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Knicks' Noah Vonleh looking for consistency from bench

Vonleh has come off the bench in four of the last five games and seen his minutes drastically cut as the team has placed Luke Kornet in a starting role alongside recently acquired DeAndre Jordan.

Noah Vonleh of the Knicks looks on during

Noah Vonleh of the Knicks looks on during the first half against the Hornets at Madison Square Garden on Dec. 9, 2018. Photo Credit: Jim McIsaac

Earlier in the season, even before the Knicks shed most of their talent in salary slot-clearing deals, coach David Fizdale described Noah Vonleh as the team’s most complete player.

But since the Knicks’ loss at Detroit on Feb. 8, when he was pulled after playing three scoreless minutes, Vonleh has come off the bench in four of the last five games and seen his minutes drastically cut.

The Knicks have put Luke Kornet in a starting role alongside recently acquired DeAndre Jordan. In the previous five games entering Friday night, Vonleh averaged only 16 minutes and four points. Before that point, he had averaged 26.5 minutes, 8.6 points and 8.5 rebounds per game. He played 25 minutes Friday night and had eight points and five rebounds in the Knicks' 115-104 loss to the Timberwolves.

“I want him to keep working to get better, get back to giving us those consistent minutes,” Fizdale said. “They’ve all gone through it. This is the first time Noah’s ever been asked to do so much. He hit his own wall a little there. In Atlanta [in the last game], he helped us win that game. He’s still going to play major minutes for us. Luke has been giving us a real boost in that starting unit just from the standpoint of spacing and length at the rim. So I think he’s going to be fine. It’s a matter of getting back to not overthinking the game, keeping it simple.”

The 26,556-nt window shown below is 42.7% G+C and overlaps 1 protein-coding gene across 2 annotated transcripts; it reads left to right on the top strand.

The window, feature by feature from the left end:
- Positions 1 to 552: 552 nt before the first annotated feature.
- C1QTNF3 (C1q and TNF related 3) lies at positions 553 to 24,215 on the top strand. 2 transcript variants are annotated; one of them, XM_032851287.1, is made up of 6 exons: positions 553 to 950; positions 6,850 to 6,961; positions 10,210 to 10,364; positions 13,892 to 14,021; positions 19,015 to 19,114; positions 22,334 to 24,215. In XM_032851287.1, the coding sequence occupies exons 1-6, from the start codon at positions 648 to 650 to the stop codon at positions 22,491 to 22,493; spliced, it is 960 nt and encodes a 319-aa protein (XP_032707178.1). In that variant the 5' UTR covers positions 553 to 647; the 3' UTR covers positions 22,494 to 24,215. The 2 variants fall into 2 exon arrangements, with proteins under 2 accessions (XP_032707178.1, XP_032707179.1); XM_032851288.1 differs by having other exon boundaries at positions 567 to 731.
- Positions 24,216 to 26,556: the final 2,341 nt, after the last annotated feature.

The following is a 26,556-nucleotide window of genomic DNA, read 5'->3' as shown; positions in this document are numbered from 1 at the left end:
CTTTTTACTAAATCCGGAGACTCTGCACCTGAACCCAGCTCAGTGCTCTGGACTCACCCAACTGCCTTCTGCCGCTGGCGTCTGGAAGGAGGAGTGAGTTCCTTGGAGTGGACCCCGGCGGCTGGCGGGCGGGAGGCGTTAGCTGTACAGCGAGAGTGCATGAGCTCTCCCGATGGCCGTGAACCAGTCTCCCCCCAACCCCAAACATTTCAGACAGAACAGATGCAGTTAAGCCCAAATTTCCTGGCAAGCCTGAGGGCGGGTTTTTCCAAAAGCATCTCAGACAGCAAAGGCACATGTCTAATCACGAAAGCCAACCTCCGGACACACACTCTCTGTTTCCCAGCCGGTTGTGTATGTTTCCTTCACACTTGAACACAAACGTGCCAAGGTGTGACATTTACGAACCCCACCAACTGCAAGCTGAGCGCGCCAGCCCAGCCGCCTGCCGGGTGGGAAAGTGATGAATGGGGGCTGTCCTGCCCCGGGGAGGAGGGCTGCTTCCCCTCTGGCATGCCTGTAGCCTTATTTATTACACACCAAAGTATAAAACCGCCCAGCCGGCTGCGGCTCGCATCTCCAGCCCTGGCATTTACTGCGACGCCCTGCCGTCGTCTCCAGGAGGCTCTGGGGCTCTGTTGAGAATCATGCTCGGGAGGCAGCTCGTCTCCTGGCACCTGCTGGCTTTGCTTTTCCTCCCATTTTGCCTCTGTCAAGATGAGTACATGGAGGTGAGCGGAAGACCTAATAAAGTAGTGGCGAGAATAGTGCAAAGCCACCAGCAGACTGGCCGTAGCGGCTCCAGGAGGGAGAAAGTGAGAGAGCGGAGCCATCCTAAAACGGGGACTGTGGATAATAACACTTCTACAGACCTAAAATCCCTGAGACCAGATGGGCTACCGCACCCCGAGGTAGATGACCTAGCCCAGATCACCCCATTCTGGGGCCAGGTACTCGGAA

Though Vonleh hardly is inexperienced, he never came close to averaging the sort of minutes he has been asked to play this season.

Said Fizdale, “He hasn’t played minutes and been required to do so many different things: guard the best player every night, switch on to multiple people, be asked to shoot the three, post the ball and do it in 30-plus minutes a night. I think that was all new for him. He handled it great. I just think he had a moment where he wasn’t playing good basketball. Like I’ve done with all the guys, I’ve tried to be fair, give others a look and see if it works.”

Towns sidelined

Karl-Anthony Towns was held out of action in the NBA’s concussion protocol after being involved in a car accident in Minnesota on Thursday night. Towns was cleared by the team doctor to fly to New York but then forced to sit out. It put an end to a streak of 303 consecutive games for Towns.

‘I just like to have him out there because he’s a pretty good player,” Timberwolves coach Ryan Saunders said. “The streak, that is something that I think everybody should definitely take note of with Karl’s durability and his toughness and how he approaches the game.”

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